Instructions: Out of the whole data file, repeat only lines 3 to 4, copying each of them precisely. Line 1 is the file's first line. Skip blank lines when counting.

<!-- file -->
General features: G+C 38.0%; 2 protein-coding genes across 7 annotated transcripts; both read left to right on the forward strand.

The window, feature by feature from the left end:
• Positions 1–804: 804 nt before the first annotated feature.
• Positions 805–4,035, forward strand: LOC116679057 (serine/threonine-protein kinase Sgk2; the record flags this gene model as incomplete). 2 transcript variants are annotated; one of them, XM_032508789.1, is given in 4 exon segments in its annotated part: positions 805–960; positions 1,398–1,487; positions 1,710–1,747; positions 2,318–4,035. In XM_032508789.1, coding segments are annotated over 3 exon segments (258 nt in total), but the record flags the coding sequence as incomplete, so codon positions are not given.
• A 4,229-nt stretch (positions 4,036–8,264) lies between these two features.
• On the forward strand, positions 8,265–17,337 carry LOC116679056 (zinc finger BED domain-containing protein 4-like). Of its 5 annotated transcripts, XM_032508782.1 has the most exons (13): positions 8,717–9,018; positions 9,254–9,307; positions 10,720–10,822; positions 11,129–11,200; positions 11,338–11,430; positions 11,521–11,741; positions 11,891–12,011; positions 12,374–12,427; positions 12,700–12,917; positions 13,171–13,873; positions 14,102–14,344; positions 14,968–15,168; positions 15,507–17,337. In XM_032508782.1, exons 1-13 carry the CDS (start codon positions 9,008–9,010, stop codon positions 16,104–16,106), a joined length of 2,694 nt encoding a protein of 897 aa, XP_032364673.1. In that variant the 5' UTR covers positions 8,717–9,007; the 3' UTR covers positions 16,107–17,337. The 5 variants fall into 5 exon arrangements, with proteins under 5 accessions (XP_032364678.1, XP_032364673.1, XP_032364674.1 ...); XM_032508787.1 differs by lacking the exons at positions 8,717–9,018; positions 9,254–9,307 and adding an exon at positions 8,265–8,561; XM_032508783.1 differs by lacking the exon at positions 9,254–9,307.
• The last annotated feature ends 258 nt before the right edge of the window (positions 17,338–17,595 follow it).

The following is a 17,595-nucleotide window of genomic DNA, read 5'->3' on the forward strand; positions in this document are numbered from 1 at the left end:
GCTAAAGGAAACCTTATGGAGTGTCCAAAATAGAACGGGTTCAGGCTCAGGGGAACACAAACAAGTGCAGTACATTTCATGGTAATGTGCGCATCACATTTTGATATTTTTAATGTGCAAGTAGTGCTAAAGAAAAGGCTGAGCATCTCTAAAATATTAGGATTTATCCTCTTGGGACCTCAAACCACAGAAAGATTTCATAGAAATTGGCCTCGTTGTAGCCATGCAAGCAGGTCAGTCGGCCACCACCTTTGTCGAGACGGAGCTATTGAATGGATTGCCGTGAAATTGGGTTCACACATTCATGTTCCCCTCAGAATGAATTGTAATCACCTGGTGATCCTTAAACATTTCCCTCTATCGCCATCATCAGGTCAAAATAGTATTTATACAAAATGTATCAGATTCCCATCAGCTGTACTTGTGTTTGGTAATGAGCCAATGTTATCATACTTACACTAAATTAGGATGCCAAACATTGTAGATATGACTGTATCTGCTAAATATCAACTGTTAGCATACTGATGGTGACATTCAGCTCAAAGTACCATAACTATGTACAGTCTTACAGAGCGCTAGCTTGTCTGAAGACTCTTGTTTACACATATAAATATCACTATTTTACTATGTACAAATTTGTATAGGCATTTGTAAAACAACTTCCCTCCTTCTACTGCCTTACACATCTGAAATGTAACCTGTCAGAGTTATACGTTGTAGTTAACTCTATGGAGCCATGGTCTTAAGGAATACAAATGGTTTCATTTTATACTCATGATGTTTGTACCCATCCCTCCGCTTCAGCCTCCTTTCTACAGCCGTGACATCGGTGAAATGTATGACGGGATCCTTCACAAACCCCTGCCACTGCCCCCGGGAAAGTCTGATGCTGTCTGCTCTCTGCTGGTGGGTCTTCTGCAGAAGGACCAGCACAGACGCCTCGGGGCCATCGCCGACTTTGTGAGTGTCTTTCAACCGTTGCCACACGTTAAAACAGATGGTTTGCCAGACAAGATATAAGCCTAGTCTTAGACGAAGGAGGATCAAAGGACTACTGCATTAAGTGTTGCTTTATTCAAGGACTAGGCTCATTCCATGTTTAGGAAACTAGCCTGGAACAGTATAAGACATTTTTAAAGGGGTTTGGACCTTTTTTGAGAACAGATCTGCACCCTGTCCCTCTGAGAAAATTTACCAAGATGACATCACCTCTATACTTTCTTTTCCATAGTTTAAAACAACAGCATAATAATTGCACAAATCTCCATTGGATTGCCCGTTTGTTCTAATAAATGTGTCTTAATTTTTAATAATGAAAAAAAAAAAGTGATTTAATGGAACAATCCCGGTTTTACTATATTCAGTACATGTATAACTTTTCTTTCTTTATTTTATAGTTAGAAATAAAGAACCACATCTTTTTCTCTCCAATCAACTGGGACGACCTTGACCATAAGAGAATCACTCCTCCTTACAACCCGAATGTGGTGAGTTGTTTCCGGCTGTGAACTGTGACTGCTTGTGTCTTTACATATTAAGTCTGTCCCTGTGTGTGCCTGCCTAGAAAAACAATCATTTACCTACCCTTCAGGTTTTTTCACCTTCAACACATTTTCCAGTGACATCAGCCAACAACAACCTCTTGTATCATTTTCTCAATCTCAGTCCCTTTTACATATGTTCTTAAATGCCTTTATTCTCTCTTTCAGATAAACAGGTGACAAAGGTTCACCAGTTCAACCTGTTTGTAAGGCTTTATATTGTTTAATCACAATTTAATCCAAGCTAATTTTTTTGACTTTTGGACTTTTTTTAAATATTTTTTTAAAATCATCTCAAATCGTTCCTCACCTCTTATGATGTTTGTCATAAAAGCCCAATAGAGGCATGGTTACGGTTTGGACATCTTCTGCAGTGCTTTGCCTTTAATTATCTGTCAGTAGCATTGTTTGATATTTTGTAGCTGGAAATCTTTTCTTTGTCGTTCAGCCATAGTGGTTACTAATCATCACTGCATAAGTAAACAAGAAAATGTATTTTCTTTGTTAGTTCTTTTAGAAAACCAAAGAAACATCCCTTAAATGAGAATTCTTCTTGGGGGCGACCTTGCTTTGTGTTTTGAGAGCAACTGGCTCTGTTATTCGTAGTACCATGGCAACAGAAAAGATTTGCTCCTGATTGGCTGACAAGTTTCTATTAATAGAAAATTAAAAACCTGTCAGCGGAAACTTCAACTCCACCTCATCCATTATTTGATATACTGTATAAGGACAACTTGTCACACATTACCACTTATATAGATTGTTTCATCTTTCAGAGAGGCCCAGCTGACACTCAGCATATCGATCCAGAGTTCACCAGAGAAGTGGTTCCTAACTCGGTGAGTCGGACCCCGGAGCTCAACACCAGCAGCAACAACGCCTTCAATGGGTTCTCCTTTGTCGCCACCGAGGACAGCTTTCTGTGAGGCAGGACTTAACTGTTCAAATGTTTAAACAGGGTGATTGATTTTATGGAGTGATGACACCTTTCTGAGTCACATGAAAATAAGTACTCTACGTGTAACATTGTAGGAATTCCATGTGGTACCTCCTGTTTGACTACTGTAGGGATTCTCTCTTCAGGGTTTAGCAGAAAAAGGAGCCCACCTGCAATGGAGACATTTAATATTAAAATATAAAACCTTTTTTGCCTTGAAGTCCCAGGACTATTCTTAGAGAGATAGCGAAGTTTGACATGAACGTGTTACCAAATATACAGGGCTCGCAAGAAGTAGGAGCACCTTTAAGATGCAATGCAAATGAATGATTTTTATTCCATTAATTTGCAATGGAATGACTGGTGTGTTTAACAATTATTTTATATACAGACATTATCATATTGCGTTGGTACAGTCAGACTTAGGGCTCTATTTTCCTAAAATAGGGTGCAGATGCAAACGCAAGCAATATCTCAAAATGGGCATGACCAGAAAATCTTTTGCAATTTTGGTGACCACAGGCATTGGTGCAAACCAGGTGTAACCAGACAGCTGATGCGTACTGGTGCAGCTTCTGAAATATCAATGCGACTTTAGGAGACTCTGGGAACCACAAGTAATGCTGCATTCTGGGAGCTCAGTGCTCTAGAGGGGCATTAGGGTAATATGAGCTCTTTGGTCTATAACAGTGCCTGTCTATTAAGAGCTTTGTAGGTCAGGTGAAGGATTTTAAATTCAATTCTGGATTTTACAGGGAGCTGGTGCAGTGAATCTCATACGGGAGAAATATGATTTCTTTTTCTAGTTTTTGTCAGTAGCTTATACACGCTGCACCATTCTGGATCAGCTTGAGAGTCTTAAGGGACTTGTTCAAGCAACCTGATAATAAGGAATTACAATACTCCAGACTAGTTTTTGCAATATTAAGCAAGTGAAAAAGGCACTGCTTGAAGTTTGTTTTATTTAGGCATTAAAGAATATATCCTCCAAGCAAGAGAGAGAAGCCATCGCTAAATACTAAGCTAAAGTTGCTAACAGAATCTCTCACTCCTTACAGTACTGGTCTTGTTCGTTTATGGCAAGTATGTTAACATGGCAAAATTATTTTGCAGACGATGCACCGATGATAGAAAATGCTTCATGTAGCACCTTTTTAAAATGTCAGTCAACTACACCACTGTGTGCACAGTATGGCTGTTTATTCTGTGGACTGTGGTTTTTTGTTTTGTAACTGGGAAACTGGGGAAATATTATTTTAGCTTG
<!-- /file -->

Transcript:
• Positions 1–804: 804 nt before the first annotated feature.
• Positions 805–4,035, forward strand: LOC116679057 (serine/threonine-protein kinase Sgk2; the record flags this gene model as incomplete). 2 transcript variants are annotated; one of them, XM_032508789.1, is given in 4 exon segments in its annotated part: positions 805–960; positions 1,398–1,487; positions 1,710–1,747; positions 2,318–4,035. In XM_032508789.1, coding segments are annotated over 3 exon segments (258 nt in total), but the record flags the coding sequence as incomplete, so codon positions are not given.